• Being a Human

  • Adventures in Forty Thousand Years of Consciousness
  • By: Charles Foster
  • Narrated by: Damian Lynch
  • Length: 10 hrs and 59 mins
  • 4.0 out of 5 stars (11 ratings)

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Publisher's Summary

A radically immersive exploration of three pivotal moments in the evolution of human consciousness, asking what kinds of creatures humans were, are, and might yet be.

How did humans come to be who we are? In his marvelous, eccentric, and widely lauded book Being a Beast, legal scholar, veterinary surgeon, and naturalist extraordinaire Charles Foster set out to understand the consciousness of animal species by living as a badger, otter, fox, deer, and swift. Now, he inhabits three crucial periods of human development to understand the consciousness of perhaps the strangest animal of all - the human being.

To experience the Upper Paleolithic era - a turning point when humans became behaviorally modern, painting caves and telling stories, Foster learns what it feels like to be a Cro-Magnon hunter-gatherer by living in makeshift shelters without amenities in the rural woods of England. He tests his five impoverished senses to forage for berries and roadkill, and he undertakes shamanic journeys to explore the connection of wakeful dreaming to religion. For the Neolithic period, when humans stayed in one place and domesticated plants and animals, forever altering our connection to the natural world, he moves to a reconstructed Neolithic settlement. Finally, to explore the Enlightenment - the age of reason and the end of the soul - Foster inspects Oxford colleges, dissecting rooms, cafes, and art galleries. He finds his world and himself bizarre and disembodied, and he rues the atrophy of our senses, the cause for much of what ails us.

Drawing on psychology, neuroscience, natural history, agriculture, medical law, and ethics, Being a Human is one man’s audacious attempt to feel a connection with 45,000 years of human history. This glorious, fiercely imaginative journey from our origins to a possible future ultimately shows how we might best live on Earth - and thrive.

A Macmillan Audio production from Metropolitan Books

©2021 Charles Foster (P)2021 Macmillan Audio

Critic Reviews

2021, Kirkus Reviews Best Books of the Year

"A magpie book full of intriguing anthropological sketches ... that fits neatly into the growing library of modern British natural history writing, alongside the best of Nan Shepherd, Robert Macfarlane, and Roger Deakin. A splendid assessment of the many ways there are to be a person, for good and ill." (Kirkus Reviews, starred)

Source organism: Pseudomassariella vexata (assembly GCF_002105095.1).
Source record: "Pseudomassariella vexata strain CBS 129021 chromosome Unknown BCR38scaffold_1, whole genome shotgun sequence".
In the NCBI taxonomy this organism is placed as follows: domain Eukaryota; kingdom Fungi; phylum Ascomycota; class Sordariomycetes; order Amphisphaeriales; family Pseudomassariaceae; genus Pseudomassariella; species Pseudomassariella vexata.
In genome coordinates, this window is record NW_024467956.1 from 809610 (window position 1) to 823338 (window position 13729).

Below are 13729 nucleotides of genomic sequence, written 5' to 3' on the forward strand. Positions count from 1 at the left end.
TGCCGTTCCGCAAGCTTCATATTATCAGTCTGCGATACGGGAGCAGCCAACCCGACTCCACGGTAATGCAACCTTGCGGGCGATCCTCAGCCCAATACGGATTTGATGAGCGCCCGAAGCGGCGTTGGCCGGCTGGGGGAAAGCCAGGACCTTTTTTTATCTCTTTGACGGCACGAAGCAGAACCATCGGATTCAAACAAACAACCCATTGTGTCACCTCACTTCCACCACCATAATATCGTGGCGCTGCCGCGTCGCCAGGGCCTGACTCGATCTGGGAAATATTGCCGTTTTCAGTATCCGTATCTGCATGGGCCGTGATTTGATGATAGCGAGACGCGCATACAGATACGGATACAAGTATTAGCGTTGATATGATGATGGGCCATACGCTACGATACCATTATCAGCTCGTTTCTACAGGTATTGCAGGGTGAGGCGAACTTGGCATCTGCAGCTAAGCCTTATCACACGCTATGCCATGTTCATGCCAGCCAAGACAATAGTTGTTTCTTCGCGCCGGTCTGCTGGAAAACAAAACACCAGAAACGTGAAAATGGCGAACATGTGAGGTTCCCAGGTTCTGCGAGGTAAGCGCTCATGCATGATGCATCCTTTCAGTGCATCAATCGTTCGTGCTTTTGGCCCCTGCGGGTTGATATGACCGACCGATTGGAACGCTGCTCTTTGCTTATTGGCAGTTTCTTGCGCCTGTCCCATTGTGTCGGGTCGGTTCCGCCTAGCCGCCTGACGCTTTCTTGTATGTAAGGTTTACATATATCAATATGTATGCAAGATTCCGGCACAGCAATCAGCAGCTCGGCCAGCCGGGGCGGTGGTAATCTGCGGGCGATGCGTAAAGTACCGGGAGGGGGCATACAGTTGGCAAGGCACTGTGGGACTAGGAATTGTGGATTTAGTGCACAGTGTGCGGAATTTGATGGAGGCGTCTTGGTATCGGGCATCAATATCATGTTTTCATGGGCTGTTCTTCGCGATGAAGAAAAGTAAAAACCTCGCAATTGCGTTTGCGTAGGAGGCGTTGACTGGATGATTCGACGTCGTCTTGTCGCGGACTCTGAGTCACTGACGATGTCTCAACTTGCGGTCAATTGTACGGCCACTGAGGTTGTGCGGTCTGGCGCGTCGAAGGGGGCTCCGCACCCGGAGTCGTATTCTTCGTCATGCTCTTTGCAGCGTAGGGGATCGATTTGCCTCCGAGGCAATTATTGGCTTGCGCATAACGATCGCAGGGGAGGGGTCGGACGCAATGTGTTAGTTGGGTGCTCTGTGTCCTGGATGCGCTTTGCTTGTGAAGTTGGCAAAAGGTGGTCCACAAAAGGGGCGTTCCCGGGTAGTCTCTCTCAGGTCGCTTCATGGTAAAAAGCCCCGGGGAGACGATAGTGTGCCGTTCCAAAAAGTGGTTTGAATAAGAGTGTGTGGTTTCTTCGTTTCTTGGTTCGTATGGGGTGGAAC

"A wondrous and moving examination ... To get back in touch with the 'constant ecstatic contact' [with nature] he argues humans need, Charles Foster witnesses shimmering visions, eats roadkill, contemplates birdsong and language, and hypothesizes that consciousness exists beyond humans. Foster is a wonderful prose stylist, and knows how to build a case and support it with plentiful detail. This powerful account is a remarkable achievement." (Publishers Weekly starred)

"Dazzling and eccentric...Foster is a beautiful writer and an engaging companion throughout this strange, occasionally maddening book. The argument - that we as a species have lost something in our move from wandering animism to settled civilisation - is a powerful one, amply supported by learned quotations and dense footnotes ... A wonderfully fun if entirely bonkers read. (The Guardian

What listeners say about Being a Human

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Endless rumination, no science

I suppose if you are captivated by the author, this might be interesting— but for me it was tedious. I had hoped for more of a survey of the topic rather than The introspection of a nature writer.

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Finally! The book I didn’t know I was looking for.

Recommended for those who know we are missing something in our current way of life in the 21st century. Something that’s fundamental to being a full person.
Foster crystallizes “that funny feeling” that we get- that we’ve set up a safe world for ourselves by separating ourselves from what we evolved to be. Natural animals of the earth. And in doing so, in trying to control nature in order to feel more secure and predictable, we’ve completely flipped our priorities and ideals from what they should be as a race.
I highly recommend. If you earnestly listen with an open mind to what he’s trying to say, this book is probably the closest thing to a mushroom trip without imbibing any chemicals that I can think of. He’s a real free thinker. And it’s good to know that there are people out there like Charles Foster.
Also the narration was spot on. Damian Lynch captures the tone I think the author was writing in. 5 stars all the way.

1 person found this helpful